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Monday, October 27, 2014


Church used to be a pretty much every Sunday thing, in part, because Molly liked to go and she's so routine oriented it seemed like I had to commit to either always taking her or never. I'm not sure how much she really gets out of going, she mainly does sticker art (just like at home) and lays around on a giant bean bag (just like at home, except no bean bag, just a bed, a couch, a recliner).

At some point she started saying no to church, as in when I'd be tucking her in on Saturday night and I'd say we were going to church the next day she'd say no to that. And more and more times, there were other things I wanted to do, and the next thing you know it'd been months.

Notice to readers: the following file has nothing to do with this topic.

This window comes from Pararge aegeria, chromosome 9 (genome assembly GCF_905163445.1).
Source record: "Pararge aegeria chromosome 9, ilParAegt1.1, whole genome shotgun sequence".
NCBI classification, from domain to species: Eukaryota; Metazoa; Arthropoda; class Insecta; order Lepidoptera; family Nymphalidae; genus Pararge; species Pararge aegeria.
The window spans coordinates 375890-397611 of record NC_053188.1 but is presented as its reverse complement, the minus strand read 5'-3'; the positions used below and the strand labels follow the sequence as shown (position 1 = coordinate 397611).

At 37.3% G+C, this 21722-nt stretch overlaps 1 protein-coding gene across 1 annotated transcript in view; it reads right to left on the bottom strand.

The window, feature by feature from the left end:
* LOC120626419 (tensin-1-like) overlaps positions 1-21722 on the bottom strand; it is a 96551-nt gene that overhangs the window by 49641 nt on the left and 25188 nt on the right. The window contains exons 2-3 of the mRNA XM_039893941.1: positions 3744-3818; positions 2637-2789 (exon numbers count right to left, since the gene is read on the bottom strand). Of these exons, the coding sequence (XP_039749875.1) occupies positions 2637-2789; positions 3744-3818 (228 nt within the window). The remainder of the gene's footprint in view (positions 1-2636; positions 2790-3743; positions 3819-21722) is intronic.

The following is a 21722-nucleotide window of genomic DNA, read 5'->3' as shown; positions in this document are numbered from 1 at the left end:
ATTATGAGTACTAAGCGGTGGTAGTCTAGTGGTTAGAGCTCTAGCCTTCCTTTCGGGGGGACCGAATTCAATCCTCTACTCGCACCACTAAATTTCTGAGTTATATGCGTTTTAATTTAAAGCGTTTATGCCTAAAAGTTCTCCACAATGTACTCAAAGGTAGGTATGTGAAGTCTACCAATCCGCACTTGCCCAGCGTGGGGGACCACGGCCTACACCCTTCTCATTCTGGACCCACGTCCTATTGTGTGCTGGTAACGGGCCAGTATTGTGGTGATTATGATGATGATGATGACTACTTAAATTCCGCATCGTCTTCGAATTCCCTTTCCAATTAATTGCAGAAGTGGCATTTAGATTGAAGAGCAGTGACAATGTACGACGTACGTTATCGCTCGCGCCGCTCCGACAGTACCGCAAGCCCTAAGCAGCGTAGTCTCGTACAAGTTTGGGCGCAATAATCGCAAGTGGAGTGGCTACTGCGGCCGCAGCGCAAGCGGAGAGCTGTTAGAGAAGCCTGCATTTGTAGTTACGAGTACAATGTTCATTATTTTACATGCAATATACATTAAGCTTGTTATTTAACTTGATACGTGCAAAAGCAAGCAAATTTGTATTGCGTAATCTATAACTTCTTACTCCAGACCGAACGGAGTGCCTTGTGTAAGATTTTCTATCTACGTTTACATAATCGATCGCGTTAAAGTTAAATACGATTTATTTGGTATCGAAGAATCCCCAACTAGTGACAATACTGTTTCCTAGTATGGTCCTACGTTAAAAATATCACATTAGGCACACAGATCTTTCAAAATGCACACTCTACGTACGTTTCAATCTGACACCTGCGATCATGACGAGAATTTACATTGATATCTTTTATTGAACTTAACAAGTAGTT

But then she asked, specifically, at bedtime to go to Heartland Community Church. So we went, and it'd been so long the volunteers in the Through the Roof room had never met her before. It worked out, she did stickers and laid around on the bean bag and didn't have any seizures.

They had these halo installations and she posed in front of each one for pictures. The guy who created them, Dylan Mortimer, explained that people seem comfortable stepping into the halos for pictures, more than they often seem accepting salvation. It's a clever concept because the halos are definitely evocative of old church iconography, but by letting simply anyone who wants to stand in front of it be illuminated, it takes sainthood from something earned to something conferred by the grace of God and accepting Christ. I don't want to offend any of my Catholic friends too much with this, but this is an area I think the Roman church really goes astray in.

I have my struggles with Christianity and faith in general, but the Catholic concept of saints and praying to the Virgin Mary and company for intercession, it's like they've replaced grace with an HR department. Or, as I once put it to a Catholic friend, show me the scripture where Jesus answers a question with, 'Yeah, you better take that up with my Mom.'

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